Earth’s Galaxy: The Milky Way

Earth's Galaxy: The Milky Way

Milky Way ArmsThe word galaxy is derived from the Greek word meaning “milky” and is used to describe a large island of stars in space which are held together by their mutual gravity and dark matter. Our solar system forms an extremely tiny part of a spiral galaxy called the Milky Way, which is made up of an estimated 100 billion stars, including our own sun.

The Milky Way presents an incredible site for stargazers everywhere and appears as a long line of stars in the night sky but heavily concentrated in the middle, almost as if you were looking at a fried egg side on. All the stars we see are inside our own galaxy, and there are billions of other galaxies like our own in the Universe.

The core of the Milky Way contains all the older stars surrounded by a nursery of young stars. The Milky Way is about 100,000 light years across and the further you travel out from the centre the older the stars then become. Our sun is quite old and found three-quarters the way out towards the edge of our galaxy, roughly 28,000 light years from its center.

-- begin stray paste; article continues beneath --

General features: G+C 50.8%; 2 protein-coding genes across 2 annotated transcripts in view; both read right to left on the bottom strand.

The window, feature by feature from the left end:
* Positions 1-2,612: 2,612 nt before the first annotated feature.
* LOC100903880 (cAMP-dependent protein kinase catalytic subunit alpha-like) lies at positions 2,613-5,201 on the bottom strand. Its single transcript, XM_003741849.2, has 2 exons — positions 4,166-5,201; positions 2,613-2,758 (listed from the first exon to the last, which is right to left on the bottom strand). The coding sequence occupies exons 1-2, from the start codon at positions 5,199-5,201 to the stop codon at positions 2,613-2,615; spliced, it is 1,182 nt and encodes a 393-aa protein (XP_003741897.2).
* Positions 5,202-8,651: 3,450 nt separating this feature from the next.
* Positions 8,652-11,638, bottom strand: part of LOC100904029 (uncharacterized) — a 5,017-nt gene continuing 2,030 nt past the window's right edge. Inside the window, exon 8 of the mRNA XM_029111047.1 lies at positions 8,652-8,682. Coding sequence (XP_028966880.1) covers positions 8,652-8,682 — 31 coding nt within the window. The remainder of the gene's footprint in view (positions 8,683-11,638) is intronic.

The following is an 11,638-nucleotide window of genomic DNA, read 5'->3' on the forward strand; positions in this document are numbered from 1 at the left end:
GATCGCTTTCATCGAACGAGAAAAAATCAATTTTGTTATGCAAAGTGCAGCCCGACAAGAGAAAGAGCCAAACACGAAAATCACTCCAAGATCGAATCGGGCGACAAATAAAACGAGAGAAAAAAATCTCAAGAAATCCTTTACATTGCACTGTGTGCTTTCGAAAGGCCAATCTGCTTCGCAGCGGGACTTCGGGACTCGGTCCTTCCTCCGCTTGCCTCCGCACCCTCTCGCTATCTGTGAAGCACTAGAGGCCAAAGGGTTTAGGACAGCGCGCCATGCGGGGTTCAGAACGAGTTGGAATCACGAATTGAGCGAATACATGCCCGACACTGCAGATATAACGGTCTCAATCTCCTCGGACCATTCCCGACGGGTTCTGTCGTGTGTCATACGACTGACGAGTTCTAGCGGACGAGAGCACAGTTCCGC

Spiral Galaxy The Milky Way Galaxy is spinning, and our solar system completely orbits the galaxy once every 225 million years. The Milky Way galaxy (click picture to enlarge) has four major arms stretching out from its centre, with minor arms extending out from them. The Sun is located between the Sagittarius Arm and the Perseus Arm of the Milky Way, in a minor area called the Orion spiral arm, so named for its proximity to the stars in the Orion constellation. There is speculation that the minor Orion Arm, which includes our solar system and Earth, is a branch of the Perseus Arm, but this is unconfirmed.

Next: Constellations and Mythology


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